Bauhaus meets Grosse Pointe.
Compared to architect Marcel Breuer's most iconic work (think Breuer House I, the Whitney Museum, UNESCO Headquarters), the Grosse Pointe Library seems unexpectedly quiet and restrained- missing are the dramatic cantilevered rectangles of his early Bauhaus boxes or the brutish concrete spectacles of his late career. But maybe this uncharacteristic subtlety is what makes the architect's small library design in suburban downtown Michigan so special, its pared down forms and casual transparency offering more than just access to books. Constructed in 1953, the Grosse Pointe Library was one of Breuer's earliest public commissions in the United States. At a time when Detroit's suburbs were undergoing rapid growth, the Grosse Pointe communities looked to expand and improve public services (like a new centrally located library) for a booming population. On the recommendation of local architectural historian and art collector, W. Hawkins Ferry (who had become acquainted with Breuer at Harvard Graduate School of Design), the library board commissioned the Harvard Five modernist to design a new, more forward-looking public building, despite the local preference for more traditional architectural styles.
Located on Kercheval Avenue, the brick library stands as a simple two-story, rectangular block- its most defining feature a glass curtain wall that covers most of the front elevation and allows views to and from the bustling street. The facade is flat and ordered with refined proportions and straightforward geometry that easily blend with the more conventional commercial buildings of the downtown. Though the main entrance is an unadorned pair of glass doors, large aluminum letters in a distinctly modern font leave no question to the architect's aesthetic leanings (for me those letters are the best part of the exterior). Breuer's simple but accessible treatment of the library facade continues with slot windows wrapping around the building, the geometric glass breaking up the uniform expanses of red brick. On the interior, the library feels relaxed and familiar with stacks of books and a double-height reading room illuminated by warm, natural light, while a free spanning concrete frame provides maximum flexibility to the design's open layout. Embodying the postwar era's boundless optimism, the library is meant to be more than just a repository of books. Breuer envisioned the building as a meeting place for the Grosse Pointe communities, the open and light-filled interior becoming the area's "living room."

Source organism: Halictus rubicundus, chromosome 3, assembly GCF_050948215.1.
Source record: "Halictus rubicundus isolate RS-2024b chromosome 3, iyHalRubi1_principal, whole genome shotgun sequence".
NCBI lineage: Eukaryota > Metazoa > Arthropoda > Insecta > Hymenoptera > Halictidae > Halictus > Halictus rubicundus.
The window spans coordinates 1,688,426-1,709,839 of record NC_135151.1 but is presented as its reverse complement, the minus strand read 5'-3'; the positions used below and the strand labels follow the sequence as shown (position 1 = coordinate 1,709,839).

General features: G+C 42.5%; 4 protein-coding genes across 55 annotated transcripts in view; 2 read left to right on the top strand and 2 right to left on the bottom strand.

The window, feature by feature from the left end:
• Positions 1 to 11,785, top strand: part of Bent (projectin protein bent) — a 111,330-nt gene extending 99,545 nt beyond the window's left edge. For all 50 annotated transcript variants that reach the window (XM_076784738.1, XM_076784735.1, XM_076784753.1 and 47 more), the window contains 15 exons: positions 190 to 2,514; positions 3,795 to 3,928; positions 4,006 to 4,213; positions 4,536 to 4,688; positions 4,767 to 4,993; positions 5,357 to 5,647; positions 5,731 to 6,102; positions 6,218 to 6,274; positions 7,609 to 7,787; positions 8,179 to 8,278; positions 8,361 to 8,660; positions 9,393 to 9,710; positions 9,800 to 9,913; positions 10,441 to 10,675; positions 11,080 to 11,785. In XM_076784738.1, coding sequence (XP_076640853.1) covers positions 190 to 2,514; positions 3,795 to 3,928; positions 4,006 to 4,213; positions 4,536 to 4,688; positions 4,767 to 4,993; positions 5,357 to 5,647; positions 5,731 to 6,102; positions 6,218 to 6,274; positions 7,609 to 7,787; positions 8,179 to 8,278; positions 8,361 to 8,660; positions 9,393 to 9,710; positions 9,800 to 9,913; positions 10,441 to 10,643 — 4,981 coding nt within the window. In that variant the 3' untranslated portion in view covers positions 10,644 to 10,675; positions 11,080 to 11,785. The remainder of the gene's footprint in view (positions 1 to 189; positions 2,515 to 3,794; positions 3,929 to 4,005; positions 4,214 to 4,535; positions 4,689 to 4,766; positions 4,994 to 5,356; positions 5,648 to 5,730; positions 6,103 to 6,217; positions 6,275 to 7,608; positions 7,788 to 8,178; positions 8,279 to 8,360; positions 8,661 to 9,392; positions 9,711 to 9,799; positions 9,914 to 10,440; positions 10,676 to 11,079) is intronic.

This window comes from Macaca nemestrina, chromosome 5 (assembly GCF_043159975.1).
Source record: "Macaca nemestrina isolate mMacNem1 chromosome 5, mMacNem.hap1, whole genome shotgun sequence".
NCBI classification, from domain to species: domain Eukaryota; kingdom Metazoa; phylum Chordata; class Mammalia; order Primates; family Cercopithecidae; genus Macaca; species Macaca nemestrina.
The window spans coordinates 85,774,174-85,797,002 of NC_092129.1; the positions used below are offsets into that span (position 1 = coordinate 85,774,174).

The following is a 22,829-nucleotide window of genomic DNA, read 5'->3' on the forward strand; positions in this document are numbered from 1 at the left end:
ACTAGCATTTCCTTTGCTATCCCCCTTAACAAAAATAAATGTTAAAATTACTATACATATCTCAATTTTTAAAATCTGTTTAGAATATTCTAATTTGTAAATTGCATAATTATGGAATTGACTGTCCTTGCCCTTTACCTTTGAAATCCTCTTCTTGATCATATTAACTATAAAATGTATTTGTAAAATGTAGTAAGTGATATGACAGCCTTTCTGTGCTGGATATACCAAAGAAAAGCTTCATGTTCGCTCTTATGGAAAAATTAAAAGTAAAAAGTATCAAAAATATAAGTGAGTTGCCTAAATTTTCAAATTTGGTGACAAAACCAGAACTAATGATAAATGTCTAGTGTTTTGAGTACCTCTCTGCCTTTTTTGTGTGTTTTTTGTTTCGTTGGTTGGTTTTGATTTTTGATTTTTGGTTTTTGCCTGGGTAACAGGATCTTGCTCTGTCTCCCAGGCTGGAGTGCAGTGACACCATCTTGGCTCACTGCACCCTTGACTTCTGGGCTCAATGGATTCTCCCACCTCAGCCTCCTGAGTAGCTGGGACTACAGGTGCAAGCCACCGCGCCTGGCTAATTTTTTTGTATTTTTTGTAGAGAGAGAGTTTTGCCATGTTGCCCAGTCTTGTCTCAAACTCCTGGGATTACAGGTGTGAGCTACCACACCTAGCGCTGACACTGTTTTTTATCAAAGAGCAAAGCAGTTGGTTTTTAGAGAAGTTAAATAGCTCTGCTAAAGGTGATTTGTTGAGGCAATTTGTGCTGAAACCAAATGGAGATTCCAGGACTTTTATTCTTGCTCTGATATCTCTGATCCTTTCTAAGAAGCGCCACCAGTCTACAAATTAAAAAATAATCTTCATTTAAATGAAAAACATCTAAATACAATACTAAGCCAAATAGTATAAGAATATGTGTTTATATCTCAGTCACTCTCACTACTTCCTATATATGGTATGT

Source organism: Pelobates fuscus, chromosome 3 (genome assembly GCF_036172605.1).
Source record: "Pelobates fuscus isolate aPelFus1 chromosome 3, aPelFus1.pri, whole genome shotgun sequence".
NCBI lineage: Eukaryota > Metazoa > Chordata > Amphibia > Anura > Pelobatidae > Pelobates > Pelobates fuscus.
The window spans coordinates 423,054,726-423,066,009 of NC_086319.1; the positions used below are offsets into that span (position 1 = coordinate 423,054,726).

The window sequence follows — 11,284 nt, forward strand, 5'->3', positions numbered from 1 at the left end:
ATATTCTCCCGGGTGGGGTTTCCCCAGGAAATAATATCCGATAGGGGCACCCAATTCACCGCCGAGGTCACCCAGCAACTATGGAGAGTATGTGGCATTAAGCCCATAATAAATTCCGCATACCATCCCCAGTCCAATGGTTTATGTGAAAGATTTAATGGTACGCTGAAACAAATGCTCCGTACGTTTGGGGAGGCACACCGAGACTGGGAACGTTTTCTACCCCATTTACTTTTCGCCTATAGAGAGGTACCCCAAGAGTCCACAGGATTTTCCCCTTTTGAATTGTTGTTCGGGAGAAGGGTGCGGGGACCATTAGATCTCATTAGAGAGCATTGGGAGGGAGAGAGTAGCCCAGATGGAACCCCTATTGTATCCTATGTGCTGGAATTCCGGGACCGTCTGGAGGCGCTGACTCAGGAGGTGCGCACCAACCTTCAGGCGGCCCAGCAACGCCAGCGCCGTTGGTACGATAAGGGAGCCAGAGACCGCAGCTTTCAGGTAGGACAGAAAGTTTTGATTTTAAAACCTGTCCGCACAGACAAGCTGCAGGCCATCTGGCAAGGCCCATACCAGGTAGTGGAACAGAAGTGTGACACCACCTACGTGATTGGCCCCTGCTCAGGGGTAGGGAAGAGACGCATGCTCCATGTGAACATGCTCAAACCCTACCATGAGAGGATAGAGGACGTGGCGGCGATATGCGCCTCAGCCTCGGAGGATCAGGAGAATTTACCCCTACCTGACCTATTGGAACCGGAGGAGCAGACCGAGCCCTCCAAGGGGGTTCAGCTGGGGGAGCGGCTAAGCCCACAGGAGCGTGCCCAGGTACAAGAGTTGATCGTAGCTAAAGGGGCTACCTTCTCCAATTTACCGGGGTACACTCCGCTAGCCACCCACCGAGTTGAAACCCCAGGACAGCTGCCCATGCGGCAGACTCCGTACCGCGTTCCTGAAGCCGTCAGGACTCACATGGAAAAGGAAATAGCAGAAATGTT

Though Breuer designed the building and its furniture, the library also holds a number of significant works by some of the twentieth-century art world's most important names. At the time of the library's dedication, W. Hawkins Ferry (working with Breuer, who wanted the library to be a synthesis of architecture, art, and furniture) donated an Alexander Calder mobile and a large tapestry based on Wassily Kandinsky's late work. Over time, Ferry would donate other pieces of art to the library, including a mural by graphic designer Herbert Matter and a Lyman Kipp sculpture that stands just outside the building's front entrance. Collectively, these pieces give the small library an air of cultural importance within the larger city. This is a place where people could access books, art, and a feeling of community, though in a segregated Grosse Pointe, this meant people that were wealthy and white.
By the beginning of the twenty-first century, Breuer's small library was deemed inadequate for the new era of library-goers. After an initial decision to demolish the building generated overwhelming support for the preservation of Breuer's design, the library board reconsidered and launched a campaign to restore and expand the modernist landmark. You can read more about the efforts to save the building here.
Have a good weekend.
Image at top:
Grosse Pointe Public Library, Grosse Pointe Farms (1953), Marcel Breuer. Courtesy of the Michigan State Historic Preservation Office, [CC BY-NC-ND 2.0. (https://creativecommons.org/licenses/by-nc-nd/2.0/], from Flickr.
This architectural historian cannot stop thinking about buildings, food, and that vintage rug she found online.